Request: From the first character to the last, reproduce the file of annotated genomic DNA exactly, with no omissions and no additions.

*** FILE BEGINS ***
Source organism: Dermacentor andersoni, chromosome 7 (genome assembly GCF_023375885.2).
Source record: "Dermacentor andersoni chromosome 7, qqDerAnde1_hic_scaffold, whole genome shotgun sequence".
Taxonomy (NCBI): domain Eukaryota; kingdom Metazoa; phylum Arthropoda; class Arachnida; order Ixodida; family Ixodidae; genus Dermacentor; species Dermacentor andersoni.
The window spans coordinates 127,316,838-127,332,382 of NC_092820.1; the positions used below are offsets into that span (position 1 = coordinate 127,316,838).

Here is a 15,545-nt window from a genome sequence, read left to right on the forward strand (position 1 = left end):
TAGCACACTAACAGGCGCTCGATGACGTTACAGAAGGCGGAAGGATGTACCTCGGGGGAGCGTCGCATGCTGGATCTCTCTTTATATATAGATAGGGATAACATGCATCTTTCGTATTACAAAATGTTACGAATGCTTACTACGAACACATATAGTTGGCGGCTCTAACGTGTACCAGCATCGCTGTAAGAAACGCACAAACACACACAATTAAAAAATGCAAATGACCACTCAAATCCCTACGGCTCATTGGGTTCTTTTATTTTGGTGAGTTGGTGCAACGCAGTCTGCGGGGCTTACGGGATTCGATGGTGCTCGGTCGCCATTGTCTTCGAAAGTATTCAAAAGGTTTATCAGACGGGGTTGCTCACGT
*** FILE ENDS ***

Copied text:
Source organism: Dermacentor andersoni, chromosome 7 (genome assembly GCF_023375885.2).
Source record: "Dermacentor andersoni chromosome 7, qqDerAnde1_hic_scaffold, whole genome shotgun sequence".
Taxonomy (NCBI): domain Eukaryota; kingdom Metazoa; phylum Arthropoda; class Arachnida; order Ixodida; family Ixodidae; genus Dermacentor; species Dermacentor andersoni.
The window spans coordinates 127,316,838-127,332,382 of NC_092820.1; the positions used below are offsets into that span (position 1 = coordinate 127,316,838).

Here is a 15,545-nt window from a genome sequence, read left to right on the forward strand (position 1 = left end):
TAGCACACTAACAGGCGCTCGATGACGTTACAGAAGGCGGAAGGATGTACCTCGGGGGAGCGTCGCATGCTGGATCTCTCTTTATATATAGATAGGGATAACATGCATCTTTCGTATTACAAAATGTTACGAATGCTTACTACGAACACATATAGTTGGCGGCTCTAACGTGTACCAGCATCGCTGTAAGAAACGCACAAACACACACAATTAAAAAATGCAAATGACCACTCAAATCCCTACGGCTCATTGGGTTCTTTTATTTTGGTGAGTTGGTGCAACGCAGTCTGCGGGGCTTACGGGATTCGATGGTGCTCGGTCGCCATTGTCTTCGAAAGTATTCAAAAGGTTTATCAGACGGGGTTGCTCACGT